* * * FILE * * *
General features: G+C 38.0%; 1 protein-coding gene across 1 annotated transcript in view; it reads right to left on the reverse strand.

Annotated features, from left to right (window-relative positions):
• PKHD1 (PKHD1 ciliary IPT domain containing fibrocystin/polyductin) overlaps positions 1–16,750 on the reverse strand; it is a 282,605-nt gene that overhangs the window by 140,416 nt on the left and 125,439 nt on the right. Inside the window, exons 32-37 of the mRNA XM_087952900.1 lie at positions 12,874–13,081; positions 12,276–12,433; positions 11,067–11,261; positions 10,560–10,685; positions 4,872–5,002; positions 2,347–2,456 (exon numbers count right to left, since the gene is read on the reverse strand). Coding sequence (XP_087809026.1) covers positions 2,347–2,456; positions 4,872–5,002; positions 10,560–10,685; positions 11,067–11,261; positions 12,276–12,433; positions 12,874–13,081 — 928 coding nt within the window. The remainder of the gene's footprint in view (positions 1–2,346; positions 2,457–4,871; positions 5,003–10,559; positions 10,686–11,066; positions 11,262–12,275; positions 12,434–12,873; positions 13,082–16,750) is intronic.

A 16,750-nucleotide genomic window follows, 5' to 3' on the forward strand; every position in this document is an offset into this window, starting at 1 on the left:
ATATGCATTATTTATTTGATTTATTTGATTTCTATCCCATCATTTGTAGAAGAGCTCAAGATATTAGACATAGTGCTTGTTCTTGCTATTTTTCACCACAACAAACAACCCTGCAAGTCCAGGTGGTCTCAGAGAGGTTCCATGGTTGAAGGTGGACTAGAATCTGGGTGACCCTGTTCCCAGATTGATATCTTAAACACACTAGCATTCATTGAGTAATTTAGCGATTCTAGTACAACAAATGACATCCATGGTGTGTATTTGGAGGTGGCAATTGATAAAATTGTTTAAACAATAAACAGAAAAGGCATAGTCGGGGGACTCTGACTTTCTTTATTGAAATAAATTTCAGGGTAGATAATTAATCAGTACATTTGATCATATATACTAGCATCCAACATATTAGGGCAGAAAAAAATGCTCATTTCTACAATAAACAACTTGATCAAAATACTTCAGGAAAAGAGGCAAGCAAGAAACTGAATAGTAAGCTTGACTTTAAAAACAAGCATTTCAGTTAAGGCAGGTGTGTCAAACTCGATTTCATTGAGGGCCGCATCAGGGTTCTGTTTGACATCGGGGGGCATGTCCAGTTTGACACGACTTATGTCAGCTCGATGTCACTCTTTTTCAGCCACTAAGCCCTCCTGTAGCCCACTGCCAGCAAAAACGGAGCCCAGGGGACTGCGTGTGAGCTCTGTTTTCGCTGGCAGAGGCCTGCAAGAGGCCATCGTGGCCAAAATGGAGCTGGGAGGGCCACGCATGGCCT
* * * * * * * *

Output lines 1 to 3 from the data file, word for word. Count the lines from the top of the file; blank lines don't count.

General features: G+C 38.0%; 1 protein-coding gene across 1 annotated transcript in view; it reads right to left on the reverse strand.

Annotated features, from left to right (window-relative positions):
• PKHD1 (PKHD1 ciliary IPT domain containing fibrocystin/polyductin) overlaps positions 1–16,750 on the reverse strand; it is a 282,605-nt gene that overhangs the window by 140,416 nt on the left and 125,439 nt on the right. Inside the window, exons 32-37 of the mRNA XM_087952900.1 lie at positions 12,874–13,081; positions 12,276–12,433; positions 11,067–11,261; positions 10,560–10,685; positions 4,872–5,002; positions 2,347–2,456 (exon numbers count right to left, since the gene is read on the reverse strand). Coding sequence (XP_087809026.1) covers positions 2,347–2,456; positions 4,872–5,002; positions 10,560–10,685; positions 11,067–11,261; positions 12,276–12,433; positions 12,874–13,081 — 928 coding nt within the window. The remainder of the gene's footprint in view (positions 1–2,346; positions 2,457–4,871; positions 5,003–10,559; positions 10,686–11,066; positions 11,262–12,275; positions 12,434–12,873; positions 13,082–16,750) is intronic.